Some records rattle around the bend and flatten you. They’re just too cool or weird or fun or loud. Bartees Strange’s Live Forever – a head-spinning mixture of pop-punk hooks, seamless hip-hop diversions and dense electronic textures – is one of those records.
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Fresh from the release of Say Goodbye to Pretty Boy, an EP of reimagined songs by The National, Live Forever is the embodiment of the DC-based musician’s journey out of Mustang, Oklahoma, the “racist sundown town” where he spent his teenage years. “I made myself keep my head down,” he recalls. “That was our whole MO: survive.”
Here Bartees discusses how Live Forever’s genre-defying sprawl springs from that time, the power of trial and error and the sweet sound of a Fender amp.
Tell us about growing up in Mustang.
“My dad was military, and my mom’s an opera singer. She got a job teaching in Oklahoma and my dad got stationed there. Mustang is a very conservative, mostly white, town. My family had a number of challenges – a lot of racial tension, a lot of bullshit. Everywhere we moved, probably because we were Air Force kids and often the only Black people around, I’d just try to fit in. If everyone plays basketball then I’m playing basketball, if everyone’s a football player I’m going to play football.”
Eventually, you started figuring out your tastes and playing music…
“My high school had the jocks and the goth kids and the punk kids and the country kids. I played sports so I was able to fit there. But where I really found my home was with hardcore, punk and post-rock bands. I’d go to shows and everyone looked weirder than me. They had nails through their noses, huge hair, black lipstick. In Oklahoma, that was even weirder than being the only Black person in the room.”
Do the stylistic tangents contained within your music start here?
“It’s definitely because of where I grew up and who I come from. I remember learning how to play guitar by going to the shop and watching the old chicken pickers and clawhammer players all day. As I got older I started seeing hardcore bands play, then I got into hip-hop and beat production. I feel like I flowed into different things. I wanted to know how to make them.”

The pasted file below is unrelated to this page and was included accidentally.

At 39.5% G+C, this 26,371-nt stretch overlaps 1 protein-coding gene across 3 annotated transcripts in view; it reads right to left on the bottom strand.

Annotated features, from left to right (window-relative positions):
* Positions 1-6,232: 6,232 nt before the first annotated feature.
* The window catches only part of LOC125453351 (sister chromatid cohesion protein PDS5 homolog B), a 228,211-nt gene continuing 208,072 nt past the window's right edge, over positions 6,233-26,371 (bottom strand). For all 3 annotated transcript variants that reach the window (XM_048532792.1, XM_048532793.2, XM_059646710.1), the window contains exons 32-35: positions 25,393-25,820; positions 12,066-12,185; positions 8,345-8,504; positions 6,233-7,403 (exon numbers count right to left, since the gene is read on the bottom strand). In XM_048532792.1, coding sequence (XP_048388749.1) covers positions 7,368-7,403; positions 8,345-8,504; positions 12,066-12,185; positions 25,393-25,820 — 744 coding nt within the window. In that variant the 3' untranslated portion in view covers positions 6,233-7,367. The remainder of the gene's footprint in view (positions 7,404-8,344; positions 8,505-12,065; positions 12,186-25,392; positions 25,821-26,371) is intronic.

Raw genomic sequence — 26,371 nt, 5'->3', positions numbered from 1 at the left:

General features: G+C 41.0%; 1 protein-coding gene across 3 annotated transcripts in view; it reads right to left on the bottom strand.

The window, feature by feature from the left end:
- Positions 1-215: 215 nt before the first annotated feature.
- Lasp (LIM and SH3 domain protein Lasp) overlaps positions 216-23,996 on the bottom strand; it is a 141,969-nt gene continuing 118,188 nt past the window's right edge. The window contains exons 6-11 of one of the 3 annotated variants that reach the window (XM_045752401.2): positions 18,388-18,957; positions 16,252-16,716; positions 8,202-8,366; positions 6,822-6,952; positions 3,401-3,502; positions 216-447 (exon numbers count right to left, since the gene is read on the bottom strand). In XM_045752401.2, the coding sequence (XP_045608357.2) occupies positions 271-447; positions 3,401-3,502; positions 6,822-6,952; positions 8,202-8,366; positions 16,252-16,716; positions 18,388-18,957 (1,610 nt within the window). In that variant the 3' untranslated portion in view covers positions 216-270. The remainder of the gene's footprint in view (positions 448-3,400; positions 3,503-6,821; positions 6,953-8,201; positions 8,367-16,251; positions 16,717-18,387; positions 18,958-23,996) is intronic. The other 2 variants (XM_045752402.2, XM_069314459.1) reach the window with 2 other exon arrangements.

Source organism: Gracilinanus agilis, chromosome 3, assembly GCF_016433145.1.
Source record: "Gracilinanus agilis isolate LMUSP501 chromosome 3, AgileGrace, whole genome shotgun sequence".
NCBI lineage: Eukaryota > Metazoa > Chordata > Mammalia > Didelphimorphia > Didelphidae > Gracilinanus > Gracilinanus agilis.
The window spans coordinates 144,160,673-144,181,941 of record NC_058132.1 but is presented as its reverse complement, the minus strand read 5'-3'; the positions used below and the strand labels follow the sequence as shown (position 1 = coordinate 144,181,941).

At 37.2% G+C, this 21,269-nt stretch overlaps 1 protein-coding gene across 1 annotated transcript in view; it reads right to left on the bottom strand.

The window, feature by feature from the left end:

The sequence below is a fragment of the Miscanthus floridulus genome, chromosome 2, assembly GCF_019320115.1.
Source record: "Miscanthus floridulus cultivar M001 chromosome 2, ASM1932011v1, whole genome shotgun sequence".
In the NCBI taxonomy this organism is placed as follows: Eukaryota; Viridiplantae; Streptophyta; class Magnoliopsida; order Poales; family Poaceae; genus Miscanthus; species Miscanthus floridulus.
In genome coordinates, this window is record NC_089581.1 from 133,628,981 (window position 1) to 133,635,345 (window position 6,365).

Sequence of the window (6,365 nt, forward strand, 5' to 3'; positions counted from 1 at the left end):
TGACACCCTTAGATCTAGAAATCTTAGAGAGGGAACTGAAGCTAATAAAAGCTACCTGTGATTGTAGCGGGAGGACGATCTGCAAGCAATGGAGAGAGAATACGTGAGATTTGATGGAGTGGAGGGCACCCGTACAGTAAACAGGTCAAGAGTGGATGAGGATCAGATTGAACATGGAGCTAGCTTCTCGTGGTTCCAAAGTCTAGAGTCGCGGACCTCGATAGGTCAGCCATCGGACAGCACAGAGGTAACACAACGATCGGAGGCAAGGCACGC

You recorded in a barn in Wassaic, New York, with friends as collaborators and yourself in the producer’s chair. How did you approach it?
“It was a dream situation. In the past, I felt like I didn’t have as much control over the sound as I wanted. It started a journey of learning production and engineering techniques so that when I went to the studio the next time, I would be more educated on the things I wanted and how to get them. I felt really empowered. The game slowed down, if that makes sense.”
Where does the guitar sit in your process?
“I start almost everything on a guitar, even the electronic songs. The sounds oftentimes come from writing a lick and wondering what it would sound like as a synth patch. Guitar is the one instrument I feel like I can play. Everything else, I fake it.”
What’s your setup?
“I’ve been on a journey. For years I was playing Vox amps, and I was like, ‘Why is this so chimey?’ I was in love with how they looked. Three years ago I started exclusively playing Fender amps: Vibroluxes, Vibro Champs, Super Reverbs. I realised that every guitar sound I hear in my head, every record I’ve ever loved, is often a Fender amp. My favourite guitar is a Cherry Red ’67 Epiphone Casino. I tracked a lot of the record on that, and a mid-60s Jaguar that a friend loaned me. A lot of the overdrive tones are just a cranked Vibrolux.”
You recently dismantled your home studio to move to a new space. How important was that effort of learning under your own steam?
“The first apartment I was recording stuff in was a one-bedroom with a fake wall in Brooklyn. That’s where I tracked my first things and learned how to mix. I was like, ‘I’m glad everyone around me sells drugs so the cops are never going to get called.’ I moved to D.C, where I recorded most of Say Goodbye to Pretty Boy, a bunch of Live Forever, and I feel like I levelled up in this room.
“I’ll be the first to tell you all the things I’m not good at. But you can do anything you want in this world. I never imagined I’d be doing any of the things that are happening right now, but I did them all in less than optimal places. I did them with things I learned myself. It’s testament to wanting it.”
Bartees Strange’s Live Forever is out now through Memory Music.